Tuesday, October 14, 2008

Songwriting Diagnostics

There are two things I've been doing a lot lately: Writing music and watching House reruns.

When I'm composing, I tend to get in this zone and write a lot of material in long spurts. I've never been able to successfully schedule too many writing sessions. Similarly, I've never been able to successfully watch a TV series. Something about committing every Tuesday night at 8 to the TV has never been appealing. Instead, my wife and I wait until it hits Netflix or some other network picks up the reruns and does a couple marathon sessions.

One thing I like about House is that every case is a puzzle. Sometimes the diagnosis is a rare disease, but often it's something fairly common presenting itself in an uncommon or unexpected way.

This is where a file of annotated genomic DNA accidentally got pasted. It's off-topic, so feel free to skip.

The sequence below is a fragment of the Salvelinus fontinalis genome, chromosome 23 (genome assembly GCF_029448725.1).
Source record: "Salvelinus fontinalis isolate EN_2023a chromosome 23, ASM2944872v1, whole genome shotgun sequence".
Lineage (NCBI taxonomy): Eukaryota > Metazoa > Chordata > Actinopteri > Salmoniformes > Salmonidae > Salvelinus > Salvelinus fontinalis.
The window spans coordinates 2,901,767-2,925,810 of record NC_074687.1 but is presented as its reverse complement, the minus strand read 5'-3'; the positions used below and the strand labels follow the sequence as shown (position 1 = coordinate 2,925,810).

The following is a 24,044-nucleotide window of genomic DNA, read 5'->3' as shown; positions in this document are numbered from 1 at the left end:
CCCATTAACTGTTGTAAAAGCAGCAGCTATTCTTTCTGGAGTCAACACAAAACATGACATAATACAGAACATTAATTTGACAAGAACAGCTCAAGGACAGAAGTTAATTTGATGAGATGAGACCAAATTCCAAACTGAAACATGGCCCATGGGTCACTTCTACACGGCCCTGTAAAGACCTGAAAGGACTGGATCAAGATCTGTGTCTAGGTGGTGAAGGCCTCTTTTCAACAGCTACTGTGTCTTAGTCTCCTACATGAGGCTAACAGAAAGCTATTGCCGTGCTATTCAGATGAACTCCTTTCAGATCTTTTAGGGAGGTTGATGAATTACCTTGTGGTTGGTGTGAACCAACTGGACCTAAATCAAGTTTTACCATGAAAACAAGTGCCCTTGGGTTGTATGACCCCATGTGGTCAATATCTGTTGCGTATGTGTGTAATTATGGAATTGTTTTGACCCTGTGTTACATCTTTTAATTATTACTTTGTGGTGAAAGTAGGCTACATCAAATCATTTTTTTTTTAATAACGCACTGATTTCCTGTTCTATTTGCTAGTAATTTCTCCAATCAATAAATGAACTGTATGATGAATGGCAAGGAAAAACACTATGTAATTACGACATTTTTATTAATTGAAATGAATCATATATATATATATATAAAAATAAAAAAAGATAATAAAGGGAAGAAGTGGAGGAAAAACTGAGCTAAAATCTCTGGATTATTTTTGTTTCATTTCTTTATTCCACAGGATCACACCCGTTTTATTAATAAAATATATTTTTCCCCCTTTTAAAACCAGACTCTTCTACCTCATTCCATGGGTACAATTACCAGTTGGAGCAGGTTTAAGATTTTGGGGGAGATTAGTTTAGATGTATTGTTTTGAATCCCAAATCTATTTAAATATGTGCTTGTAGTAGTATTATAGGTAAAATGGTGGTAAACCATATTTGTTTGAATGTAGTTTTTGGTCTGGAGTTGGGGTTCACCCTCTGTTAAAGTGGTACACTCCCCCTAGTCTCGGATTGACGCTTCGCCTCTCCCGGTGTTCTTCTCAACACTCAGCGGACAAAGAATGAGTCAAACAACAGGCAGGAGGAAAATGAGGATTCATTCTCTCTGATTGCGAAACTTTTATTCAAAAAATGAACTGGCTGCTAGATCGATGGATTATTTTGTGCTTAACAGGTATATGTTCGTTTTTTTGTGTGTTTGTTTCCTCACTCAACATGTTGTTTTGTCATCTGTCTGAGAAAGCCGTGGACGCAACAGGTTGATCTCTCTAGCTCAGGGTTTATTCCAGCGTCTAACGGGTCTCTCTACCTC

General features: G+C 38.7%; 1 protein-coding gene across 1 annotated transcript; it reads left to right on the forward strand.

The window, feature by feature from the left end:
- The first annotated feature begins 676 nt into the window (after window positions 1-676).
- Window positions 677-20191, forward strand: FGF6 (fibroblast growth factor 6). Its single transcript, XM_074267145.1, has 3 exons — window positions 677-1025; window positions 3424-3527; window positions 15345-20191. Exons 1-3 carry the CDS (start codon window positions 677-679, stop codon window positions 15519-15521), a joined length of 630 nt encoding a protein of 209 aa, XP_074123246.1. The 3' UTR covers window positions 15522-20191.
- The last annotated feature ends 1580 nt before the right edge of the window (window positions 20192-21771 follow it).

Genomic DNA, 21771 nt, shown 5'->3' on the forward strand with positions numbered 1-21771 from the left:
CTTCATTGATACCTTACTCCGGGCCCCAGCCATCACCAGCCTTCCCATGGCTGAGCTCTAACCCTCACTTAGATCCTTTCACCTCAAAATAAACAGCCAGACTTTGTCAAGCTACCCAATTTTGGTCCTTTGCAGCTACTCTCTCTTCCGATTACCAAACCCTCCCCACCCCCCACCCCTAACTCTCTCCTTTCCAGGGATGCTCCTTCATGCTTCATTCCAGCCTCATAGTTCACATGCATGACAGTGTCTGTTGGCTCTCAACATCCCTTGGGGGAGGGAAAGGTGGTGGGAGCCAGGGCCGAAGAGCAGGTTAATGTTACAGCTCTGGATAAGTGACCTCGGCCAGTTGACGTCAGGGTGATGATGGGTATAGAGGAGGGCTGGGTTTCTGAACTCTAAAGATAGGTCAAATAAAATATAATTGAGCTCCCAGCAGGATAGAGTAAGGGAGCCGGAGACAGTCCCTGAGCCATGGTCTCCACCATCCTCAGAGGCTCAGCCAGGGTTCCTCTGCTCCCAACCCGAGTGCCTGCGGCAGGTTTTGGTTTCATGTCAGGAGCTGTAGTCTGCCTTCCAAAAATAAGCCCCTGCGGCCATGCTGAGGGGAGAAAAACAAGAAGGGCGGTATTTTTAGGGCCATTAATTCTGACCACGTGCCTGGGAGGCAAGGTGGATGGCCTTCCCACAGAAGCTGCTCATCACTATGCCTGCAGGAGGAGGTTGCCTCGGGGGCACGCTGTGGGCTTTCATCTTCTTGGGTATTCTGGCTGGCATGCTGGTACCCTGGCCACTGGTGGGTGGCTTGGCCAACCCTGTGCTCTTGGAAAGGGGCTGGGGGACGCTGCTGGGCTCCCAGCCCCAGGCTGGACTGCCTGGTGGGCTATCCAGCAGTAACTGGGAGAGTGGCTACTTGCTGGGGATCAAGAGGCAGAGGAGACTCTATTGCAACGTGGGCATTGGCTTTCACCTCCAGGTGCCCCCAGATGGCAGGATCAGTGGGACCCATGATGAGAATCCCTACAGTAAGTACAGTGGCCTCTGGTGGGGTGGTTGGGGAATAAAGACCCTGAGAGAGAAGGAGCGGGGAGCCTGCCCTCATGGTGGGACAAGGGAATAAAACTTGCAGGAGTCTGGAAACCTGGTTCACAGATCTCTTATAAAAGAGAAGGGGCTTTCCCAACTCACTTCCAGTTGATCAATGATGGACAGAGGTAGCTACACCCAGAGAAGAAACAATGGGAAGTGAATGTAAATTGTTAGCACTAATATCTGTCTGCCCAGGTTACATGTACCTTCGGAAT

Sometimes when I'm writing music, I run into a problem. The song just isn't working right. Kind of like it's sick. Sometimes, the tune is just no good, but usually I'm just approaching it wrong.

House approaches each patient with a certain lack of trust. He assumes anything is possible.

That's a good way to approach a song. Don't trust convention. Don't assume the obvious harmonic or melodic solution, but don't rule it out just to be exciting. Follow your gut but use your head.

1 comment:

Alex Athans said...

Yes! Great post. It's funny that your approach to the act of music writing is essentially the same as mine. Sometimes convention can be a crutch, but other times a "stock" chord progression or resolution can fit the song perfectly. Likening it to a puzzle--medical or otherwise--is perfect. Sometimes I swear that the song is there, and all I'm doing is uncovering it.

I used to watch House quite a bit, actually. That character is such a jerk, but he cracks me up all the same.